traction. Read the appropriate
section for transfer case operation
before using.
{Caution
Driving on clean, dry pavement in
four-wheel drive for an extended
period of time may cause
premature wear on the system.
The damage would not be
covered by the vehicle warranty.
Driving on clean, dry pavement in
four-wheel drive may:
. Cause a vibration to be felt in
the steering system.
. Cause tires to wear faster.
. Make the transfer case harder to
shift, and cause it to run noisier.

But I am not sure what the big deal is anyway, I have NEVER had the rear tires want to slide on dry pavement while using lower gears on severe hills in all my years of towing...and yes, many times on 7 - 8% grades.
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Old 05-25-2016, 08:59 PM   #24
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Quote:
Originally Posted by franklyfrank View Post
I would classify descending on a steep grade using engine brake as a situation where safety would dictate it to be necessary.
I don't believe the transfer case is a fragile piece of equipment on a truck designed for heavy towing. Your suggestion is misguided and there are enough people having anxiety attacks about other things on these forums without adding another.
several have given reason why engaging 4 wheel drive on dry pavement is not a good idea. If you have not accepted the reasoning to date look at it this way. Those that have done it have commented there is an additional retarding effect. Where can that additional retard come from? It comes from the scrapping of the mismatched tires rotation. That can be from different diameter tires due to different ware patterns and the fact that is not a differential between the front and rear axle.

I had a tire company put a mismatched tire on the rear of one of the school buses I managed. It wore the other tire out in less than a week. You decide how often you want to buy tires.
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Old 05-26-2016, 12:44 AM   #25
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4WD vs. AWD?

I think there may be some confusion between four wheel drive (4WD) and all wheel drive (AWD). All wheel drive vehicles like Subarus, Acuras, Hondas, BMWs, etc. are designed to operate on dry pavement. Traditional four wheel drive trucks are not designed to operate in four wheel drive on dry pavement.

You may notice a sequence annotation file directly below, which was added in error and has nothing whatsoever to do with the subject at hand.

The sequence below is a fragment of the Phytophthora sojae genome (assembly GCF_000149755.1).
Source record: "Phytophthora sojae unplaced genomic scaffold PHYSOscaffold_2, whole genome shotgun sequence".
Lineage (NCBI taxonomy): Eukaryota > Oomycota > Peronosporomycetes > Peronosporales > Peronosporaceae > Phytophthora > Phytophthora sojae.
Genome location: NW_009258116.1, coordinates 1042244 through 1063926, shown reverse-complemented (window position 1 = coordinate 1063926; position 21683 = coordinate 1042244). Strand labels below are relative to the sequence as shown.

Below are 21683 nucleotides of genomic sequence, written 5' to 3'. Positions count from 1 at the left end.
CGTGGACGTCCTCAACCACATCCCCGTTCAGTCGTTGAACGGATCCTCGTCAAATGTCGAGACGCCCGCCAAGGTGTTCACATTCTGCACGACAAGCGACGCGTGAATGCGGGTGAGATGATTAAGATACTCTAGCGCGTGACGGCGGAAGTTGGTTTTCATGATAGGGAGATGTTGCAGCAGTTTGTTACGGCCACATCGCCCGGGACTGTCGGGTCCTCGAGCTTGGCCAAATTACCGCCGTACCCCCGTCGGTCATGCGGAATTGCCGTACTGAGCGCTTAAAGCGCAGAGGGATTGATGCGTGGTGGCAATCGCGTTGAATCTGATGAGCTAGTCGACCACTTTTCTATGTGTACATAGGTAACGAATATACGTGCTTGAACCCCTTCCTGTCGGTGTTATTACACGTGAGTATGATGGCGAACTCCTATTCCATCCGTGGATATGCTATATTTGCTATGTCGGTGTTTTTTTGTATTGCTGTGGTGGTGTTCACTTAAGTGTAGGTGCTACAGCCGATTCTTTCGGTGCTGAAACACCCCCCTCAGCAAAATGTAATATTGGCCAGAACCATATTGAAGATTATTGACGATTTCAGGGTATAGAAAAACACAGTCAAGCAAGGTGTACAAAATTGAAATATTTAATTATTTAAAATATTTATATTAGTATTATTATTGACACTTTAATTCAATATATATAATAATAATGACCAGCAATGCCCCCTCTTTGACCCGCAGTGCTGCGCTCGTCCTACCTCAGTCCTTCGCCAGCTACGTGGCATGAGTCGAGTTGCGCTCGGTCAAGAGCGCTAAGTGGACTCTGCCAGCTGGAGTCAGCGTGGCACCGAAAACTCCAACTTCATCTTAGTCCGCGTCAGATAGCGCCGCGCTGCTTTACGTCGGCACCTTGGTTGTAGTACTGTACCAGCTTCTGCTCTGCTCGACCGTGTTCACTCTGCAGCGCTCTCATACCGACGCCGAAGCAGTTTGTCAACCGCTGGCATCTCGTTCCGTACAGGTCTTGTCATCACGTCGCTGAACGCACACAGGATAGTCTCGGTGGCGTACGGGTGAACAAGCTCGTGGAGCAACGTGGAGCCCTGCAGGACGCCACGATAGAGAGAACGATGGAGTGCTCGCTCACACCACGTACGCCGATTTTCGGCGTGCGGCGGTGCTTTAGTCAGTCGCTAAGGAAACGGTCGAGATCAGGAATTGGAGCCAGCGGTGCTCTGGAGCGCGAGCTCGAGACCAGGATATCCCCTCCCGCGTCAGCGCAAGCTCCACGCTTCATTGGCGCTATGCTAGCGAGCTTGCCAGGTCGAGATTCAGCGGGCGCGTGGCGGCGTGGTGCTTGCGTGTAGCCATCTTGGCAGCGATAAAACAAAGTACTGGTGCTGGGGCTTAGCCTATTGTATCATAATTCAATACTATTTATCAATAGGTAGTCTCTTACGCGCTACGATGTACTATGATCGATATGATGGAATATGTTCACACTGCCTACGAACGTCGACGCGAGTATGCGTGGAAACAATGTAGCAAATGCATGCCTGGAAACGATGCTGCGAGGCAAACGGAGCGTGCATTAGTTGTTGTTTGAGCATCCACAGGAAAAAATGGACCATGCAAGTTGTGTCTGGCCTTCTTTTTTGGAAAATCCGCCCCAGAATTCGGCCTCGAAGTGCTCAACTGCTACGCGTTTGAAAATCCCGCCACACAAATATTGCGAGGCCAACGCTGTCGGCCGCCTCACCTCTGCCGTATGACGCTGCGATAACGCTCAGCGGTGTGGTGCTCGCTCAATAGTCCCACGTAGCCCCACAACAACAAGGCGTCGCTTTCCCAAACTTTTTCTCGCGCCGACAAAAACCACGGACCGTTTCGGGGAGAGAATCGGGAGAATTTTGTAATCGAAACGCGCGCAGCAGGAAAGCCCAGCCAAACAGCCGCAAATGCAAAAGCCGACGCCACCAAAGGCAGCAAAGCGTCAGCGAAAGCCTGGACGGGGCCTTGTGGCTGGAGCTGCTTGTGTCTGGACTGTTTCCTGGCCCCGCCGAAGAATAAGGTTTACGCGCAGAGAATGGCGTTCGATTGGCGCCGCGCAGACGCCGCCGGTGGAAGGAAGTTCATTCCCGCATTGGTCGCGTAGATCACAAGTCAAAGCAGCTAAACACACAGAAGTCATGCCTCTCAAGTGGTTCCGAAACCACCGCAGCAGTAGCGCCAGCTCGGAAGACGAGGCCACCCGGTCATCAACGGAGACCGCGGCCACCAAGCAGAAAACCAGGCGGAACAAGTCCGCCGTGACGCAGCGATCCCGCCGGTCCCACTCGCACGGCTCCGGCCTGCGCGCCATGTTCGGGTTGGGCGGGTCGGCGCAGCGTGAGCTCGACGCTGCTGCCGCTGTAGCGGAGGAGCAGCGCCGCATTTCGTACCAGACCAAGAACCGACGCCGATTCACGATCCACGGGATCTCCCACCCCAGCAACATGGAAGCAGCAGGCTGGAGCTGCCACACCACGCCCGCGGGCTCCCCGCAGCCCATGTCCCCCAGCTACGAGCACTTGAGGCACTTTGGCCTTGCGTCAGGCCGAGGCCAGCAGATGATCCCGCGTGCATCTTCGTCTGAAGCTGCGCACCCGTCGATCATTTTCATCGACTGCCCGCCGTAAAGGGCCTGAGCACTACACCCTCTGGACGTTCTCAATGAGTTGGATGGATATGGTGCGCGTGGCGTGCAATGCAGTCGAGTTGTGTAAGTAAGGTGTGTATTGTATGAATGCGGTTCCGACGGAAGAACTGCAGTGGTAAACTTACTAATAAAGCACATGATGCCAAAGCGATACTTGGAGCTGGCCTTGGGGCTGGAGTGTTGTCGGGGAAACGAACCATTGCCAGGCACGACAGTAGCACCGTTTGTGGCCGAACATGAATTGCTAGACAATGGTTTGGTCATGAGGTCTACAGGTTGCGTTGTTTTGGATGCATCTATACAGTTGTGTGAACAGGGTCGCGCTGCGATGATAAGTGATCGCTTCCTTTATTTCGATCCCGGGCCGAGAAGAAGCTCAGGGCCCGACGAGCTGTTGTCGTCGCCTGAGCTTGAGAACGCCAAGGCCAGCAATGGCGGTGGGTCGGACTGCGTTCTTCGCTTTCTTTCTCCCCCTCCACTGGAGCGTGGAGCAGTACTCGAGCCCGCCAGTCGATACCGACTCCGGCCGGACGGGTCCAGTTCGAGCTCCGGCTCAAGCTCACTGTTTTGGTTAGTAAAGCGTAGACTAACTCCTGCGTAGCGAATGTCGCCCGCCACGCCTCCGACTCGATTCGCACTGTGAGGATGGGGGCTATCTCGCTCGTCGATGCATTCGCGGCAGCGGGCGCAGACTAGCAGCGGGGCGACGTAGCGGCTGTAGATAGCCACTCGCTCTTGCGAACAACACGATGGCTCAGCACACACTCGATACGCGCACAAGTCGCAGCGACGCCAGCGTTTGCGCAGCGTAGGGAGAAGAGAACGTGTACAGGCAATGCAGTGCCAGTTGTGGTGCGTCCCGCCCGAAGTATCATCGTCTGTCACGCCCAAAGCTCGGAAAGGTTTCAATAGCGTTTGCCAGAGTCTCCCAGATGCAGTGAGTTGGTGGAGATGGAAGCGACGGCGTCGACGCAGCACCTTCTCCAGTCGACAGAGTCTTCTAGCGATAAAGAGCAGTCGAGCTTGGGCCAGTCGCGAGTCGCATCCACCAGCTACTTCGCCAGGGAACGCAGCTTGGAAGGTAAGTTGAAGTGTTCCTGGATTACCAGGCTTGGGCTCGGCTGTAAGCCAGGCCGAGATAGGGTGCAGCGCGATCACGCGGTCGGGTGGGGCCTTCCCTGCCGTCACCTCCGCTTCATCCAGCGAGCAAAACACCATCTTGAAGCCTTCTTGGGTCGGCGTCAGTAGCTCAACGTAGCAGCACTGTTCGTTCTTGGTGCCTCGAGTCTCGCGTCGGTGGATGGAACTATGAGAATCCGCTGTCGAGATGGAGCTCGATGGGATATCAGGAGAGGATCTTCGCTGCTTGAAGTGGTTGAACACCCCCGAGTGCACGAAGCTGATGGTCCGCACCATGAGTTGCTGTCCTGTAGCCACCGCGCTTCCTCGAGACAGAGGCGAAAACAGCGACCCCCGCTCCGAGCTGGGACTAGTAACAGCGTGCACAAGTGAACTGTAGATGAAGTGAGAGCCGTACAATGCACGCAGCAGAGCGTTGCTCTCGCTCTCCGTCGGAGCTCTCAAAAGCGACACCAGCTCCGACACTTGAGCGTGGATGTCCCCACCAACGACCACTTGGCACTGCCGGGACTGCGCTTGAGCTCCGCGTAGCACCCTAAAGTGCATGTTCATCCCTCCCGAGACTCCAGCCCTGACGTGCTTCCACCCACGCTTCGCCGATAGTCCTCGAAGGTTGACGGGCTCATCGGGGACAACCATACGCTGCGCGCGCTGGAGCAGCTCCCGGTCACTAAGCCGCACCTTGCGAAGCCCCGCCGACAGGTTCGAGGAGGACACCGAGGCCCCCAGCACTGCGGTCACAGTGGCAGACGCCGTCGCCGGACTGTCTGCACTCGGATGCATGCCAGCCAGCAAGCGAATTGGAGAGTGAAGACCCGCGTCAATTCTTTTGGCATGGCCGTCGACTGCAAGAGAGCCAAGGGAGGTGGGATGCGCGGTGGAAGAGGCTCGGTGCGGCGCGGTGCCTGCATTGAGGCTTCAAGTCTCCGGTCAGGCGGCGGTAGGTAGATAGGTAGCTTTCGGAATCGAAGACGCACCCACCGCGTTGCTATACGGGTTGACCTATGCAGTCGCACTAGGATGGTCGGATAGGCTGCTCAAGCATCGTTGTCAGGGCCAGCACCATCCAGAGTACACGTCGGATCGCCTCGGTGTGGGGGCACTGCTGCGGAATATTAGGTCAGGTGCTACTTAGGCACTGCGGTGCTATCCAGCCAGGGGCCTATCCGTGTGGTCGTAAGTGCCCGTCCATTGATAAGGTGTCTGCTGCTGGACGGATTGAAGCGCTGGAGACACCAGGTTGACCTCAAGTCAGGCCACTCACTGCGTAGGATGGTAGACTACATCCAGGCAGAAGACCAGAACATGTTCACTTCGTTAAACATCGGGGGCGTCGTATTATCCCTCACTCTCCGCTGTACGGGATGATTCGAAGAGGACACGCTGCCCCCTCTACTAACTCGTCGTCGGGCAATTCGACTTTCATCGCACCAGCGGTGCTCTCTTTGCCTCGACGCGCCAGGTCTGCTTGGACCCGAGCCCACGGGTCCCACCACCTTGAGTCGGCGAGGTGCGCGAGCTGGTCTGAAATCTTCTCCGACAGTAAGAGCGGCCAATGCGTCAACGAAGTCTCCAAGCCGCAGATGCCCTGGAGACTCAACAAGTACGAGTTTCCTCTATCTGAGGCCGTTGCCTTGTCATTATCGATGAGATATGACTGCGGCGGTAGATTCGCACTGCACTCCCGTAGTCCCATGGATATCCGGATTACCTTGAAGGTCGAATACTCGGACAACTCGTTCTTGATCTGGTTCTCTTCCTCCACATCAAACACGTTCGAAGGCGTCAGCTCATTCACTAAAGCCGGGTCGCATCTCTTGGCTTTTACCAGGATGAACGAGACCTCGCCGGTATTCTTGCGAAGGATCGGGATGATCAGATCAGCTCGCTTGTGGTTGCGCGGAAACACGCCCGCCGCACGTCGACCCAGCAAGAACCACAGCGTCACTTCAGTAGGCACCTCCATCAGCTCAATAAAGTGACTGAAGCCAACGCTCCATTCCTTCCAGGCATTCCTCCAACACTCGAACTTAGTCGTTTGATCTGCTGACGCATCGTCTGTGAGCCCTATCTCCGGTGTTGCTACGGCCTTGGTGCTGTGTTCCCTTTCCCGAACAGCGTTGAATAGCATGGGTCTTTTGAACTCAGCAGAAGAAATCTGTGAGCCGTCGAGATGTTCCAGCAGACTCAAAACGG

I am not sure if all late model four wheel drive trucks that also have an AWD mode should operate on dry pavement and I have one (F-150 Lariat). I think it is possible as most AWD systems only kick in when wheel slippage is detected.

Maybe some of our truck techs here can answer this question.
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Old 05-26-2016, 10:07 AM   #26
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Quote:
Originally Posted by davidrrand View Post
I think there may be some confusion between four wheel drive (4WD) and all wheel drive (AWD). All wheel drive vehicles like Subarus, Acuras, Hondas, BMWs, etc. are designed to operate on dry pavement. Traditional four wheel drive trucks are not designed to operate in four wheel drive on dry pavement.

I am not sure if all late model four wheel drive trucks that also have an AWD mode should operate on dry pavement and I have one (F-150 Lariat). I think it is possible as most AWD systems only kick in when wheel slippage is detected.

Maybe some of our truck techs here can answer this question.
Yes, you are correct...but there is no confusion. The discussion surrounds "true" or conventional 4WD. And yes many trucks ans suvs, including the OPs description have a 4WD setting and an Auto setting. But AWD, as defined in the industry, is engaged all the time and provides for a "clutch" mechanism in the transfer case. "Auto" provides 2WD until the system detects slip and then engages the transfer case, but the front axle is always engaged in "auto" setting.
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Old 05-26-2016, 10:32 AM   #27
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Quote:
Originally Posted by dznf0g View Post
Ok, if you say so. Guess my formal education, OTJ training and experience has taught me nothing. Here's what the manufacturer (my employer) has to say about it:

Drive Systems
Four-Wheel Drive
If equipped, four-wheel drive
engages the front axle for extra
traction. Read the appropriate
section for transfer case operation
before using.
{Caution
Driving on clean, dry pavement in
four-wheel drive for an extended
period of time may cause
premature wear on the system.
The damage would not be
covered by the vehicle warranty.
Driving on clean, dry pavement in
four-wheel drive may:
. Cause a vibration to be felt in
the steering system.
. Cause tires to wear faster.
. Make the transfer case harder to
shift, and cause it to run noisier.

But I am not sure what the big deal is anyway, I have NEVER had the rear tires want to slide on dry pavement while using lower gears on severe hills in all my years of towing...and yes, many times on 7 - 8% grades.
The big deal is that while descending, with all for wheels engaged in full time four wheel high, all four TV tires are aiding in holding the TV back without having to hit the brakes as often. It is simply safer. I use it whenever I am on up or down mountainous and curve terrain otherwise it is in 2 wheel at all times.
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Old 05-26-2016, 11:12 AM   #28
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Quote:
Originally Posted by dznf0g View Post
And yes many trucks ans suvs, including the OPs description have a 4WD setting and an Auto setting.
To be clear on my vehicle, I do not have 4WD, but 2WD. I did have AWD, but that was on my Subaru Outback and that couldn't tow my last trailer, or the Airstream.